Contact: RICHARD HARTH
richard.harth@asu.edu
Arizona State University

Public Release: 20-Oct-2014
Journal of the American Academy of Child and Adolescent Psychiatry
Siblings of children with autism can show signs at 18 months
About 20 percent of younger siblings of children with Autism Spectrum Disorder will develop the condition by age 3. A new study by Yale School of Medicine researchers has found that 57 percent of these younger siblings who later develop the condition already showed symptoms at age 18 months.

Contact: Karen N. Peart
karen.peart@yale.edu
203-432-1326
Yale University

Public Release: 20-Oct-2014
Journal of Hazardous Materials
Fish tale: New study evaluates antibiotic content in farm-raised fish
In a new study, Hansa Done, Ph.D. candidate, and Rolf Halden, Ph.D., researchers at Arizona State University's Biodesign Institute, examine antibiotic use in the rapidly expanding world of global aquaculture.

Contact: Richard Harth
richard.harth@asu.edu
Arizona State University

Public Release: 20-Oct-2014
Proceedings of the National Academy of Sciences
WSU researchers see how plants optimize their repair
Researchers led by a Washington State University biologist have found the optimal mechanism by which plants heal the botanical equivalent of a bad sunburn. Their work, published in the Proceedings of the National Academy of Sciences, could lead to the development of crops that can repair the sun's damage more easily, improving yields and profitability.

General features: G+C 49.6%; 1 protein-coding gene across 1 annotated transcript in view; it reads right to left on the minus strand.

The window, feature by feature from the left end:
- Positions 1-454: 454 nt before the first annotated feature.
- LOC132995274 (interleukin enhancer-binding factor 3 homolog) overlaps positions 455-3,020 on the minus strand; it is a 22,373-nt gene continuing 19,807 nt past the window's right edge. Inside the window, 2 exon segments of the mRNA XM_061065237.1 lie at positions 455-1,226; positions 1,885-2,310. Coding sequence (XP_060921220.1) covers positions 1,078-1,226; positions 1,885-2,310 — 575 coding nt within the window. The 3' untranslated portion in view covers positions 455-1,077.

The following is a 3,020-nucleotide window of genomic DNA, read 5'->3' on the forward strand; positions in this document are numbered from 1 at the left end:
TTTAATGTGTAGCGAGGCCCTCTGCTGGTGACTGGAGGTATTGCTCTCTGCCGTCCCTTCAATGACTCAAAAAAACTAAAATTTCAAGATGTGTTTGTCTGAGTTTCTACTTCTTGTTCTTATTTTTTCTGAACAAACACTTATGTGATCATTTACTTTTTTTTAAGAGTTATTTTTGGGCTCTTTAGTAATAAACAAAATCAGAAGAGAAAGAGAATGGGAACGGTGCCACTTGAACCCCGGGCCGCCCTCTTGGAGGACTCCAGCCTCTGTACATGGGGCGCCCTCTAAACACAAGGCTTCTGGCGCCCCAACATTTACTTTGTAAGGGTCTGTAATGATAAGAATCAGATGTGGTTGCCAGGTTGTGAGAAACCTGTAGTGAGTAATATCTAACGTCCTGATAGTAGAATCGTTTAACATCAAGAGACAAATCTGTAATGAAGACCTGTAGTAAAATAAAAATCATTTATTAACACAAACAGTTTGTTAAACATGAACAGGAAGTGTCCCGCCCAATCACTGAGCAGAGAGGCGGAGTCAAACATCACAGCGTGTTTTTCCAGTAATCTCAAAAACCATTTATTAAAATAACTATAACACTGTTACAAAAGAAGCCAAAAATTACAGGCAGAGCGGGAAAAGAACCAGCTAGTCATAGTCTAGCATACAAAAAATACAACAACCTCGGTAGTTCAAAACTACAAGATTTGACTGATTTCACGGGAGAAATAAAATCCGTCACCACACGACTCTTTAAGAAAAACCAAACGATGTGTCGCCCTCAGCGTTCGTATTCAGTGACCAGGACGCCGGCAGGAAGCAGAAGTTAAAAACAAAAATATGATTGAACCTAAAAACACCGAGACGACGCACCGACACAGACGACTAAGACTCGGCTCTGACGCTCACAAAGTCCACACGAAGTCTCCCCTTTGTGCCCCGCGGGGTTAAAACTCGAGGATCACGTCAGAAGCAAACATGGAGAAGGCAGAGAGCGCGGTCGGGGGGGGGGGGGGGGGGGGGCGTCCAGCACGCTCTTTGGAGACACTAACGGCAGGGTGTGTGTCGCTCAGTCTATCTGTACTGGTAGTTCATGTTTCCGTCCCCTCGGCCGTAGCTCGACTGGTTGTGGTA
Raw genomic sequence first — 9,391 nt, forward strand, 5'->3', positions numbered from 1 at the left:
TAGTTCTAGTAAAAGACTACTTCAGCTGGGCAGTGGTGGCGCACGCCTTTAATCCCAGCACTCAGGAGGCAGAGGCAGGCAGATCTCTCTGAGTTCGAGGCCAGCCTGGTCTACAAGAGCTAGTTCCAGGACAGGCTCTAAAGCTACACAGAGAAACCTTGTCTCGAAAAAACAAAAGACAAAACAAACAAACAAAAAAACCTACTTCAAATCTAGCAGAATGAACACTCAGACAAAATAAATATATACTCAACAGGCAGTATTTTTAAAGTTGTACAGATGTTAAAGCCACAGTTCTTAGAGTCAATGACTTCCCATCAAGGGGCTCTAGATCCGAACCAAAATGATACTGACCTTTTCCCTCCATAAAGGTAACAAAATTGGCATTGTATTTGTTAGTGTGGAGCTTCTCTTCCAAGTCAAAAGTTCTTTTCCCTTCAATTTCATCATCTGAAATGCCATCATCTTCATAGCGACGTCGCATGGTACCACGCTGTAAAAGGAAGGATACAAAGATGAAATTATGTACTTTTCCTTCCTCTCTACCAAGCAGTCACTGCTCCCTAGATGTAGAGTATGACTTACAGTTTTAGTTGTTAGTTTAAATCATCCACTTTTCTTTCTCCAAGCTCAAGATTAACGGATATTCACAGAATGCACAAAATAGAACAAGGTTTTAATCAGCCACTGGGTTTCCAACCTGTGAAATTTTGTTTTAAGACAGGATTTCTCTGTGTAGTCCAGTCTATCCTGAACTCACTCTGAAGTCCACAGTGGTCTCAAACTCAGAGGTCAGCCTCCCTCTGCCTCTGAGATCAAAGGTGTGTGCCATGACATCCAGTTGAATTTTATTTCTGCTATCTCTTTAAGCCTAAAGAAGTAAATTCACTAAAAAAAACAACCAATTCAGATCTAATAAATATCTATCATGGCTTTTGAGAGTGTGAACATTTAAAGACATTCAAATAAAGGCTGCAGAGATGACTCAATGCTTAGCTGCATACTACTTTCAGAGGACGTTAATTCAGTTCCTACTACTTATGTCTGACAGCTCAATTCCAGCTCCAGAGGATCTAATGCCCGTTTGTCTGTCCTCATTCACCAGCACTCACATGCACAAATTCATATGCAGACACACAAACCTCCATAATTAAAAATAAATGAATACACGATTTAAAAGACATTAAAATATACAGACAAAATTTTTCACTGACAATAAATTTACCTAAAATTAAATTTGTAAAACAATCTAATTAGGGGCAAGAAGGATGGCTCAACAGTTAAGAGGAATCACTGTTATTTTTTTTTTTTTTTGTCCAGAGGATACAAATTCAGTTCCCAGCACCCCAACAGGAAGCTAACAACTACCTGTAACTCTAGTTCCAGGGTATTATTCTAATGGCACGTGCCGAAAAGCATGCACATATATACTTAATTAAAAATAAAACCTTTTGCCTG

Washington State Agricultural Research Center, National Science Foundation, United States-Israel Binational Agricultural Research and Development Fund, Israel Science Foundation, Human Frontier Science Program Organization

Contact: Helmut Kirchhoff
kirchhh@wsu.edu
509-335-3304
Washington State University

Public Release: 20-Oct-2014
Lancet
Controlling Ebola in West Africa most effective way to decrease international risk: Paper
Controlling the Ebola virus outbreak at the source in West Africa is the most effective way to decrease international risk of transmission, according to a research paper to be published in The Lancet.

Contact: Leslie Shepherd
shepherdl@smh.ca
416-864-6094
St. Michael's Hospital

Public Release: 20-Oct-2014
GSA 2014 Annual Meeting
Heavy metal frost? A new look at a Venusian mystery
enus is hiding something beneath its brilliant shroud of clouds: a first order mystery about the planet that researchers may be a little closer to solving because of a new re-analysis of twenty-year-old spacecraft data.

Contact: Christa Stratton
cstratton@geosociety.org
778-331-7625
Geological Society of America

Public Release: 20-Oct-2014
Journal of Women's Health
Shopping for an egg donor: Is beauty, brains, or health most important?
When it comes to picking an egg donor, until recent years, recipients tended to prefer someone with a similar appearance. Donor trait choices are changing, though, and which traits are now more preferable and why is the focus of 'Beauty, Brains or Health: Trends in Ovum Recipient Preferences,' an article published in Journal of Women's Health.

Contact: Kathryn Ryan
kryan@liebertpub.com
914-740-2100
Mary Ann Liebert, Inc./Genetic Engineering News

Public Release: 20-Oct-2014
GSA 2014 Annual Meeting
Secrets of dinosaur ecology found in fragile amber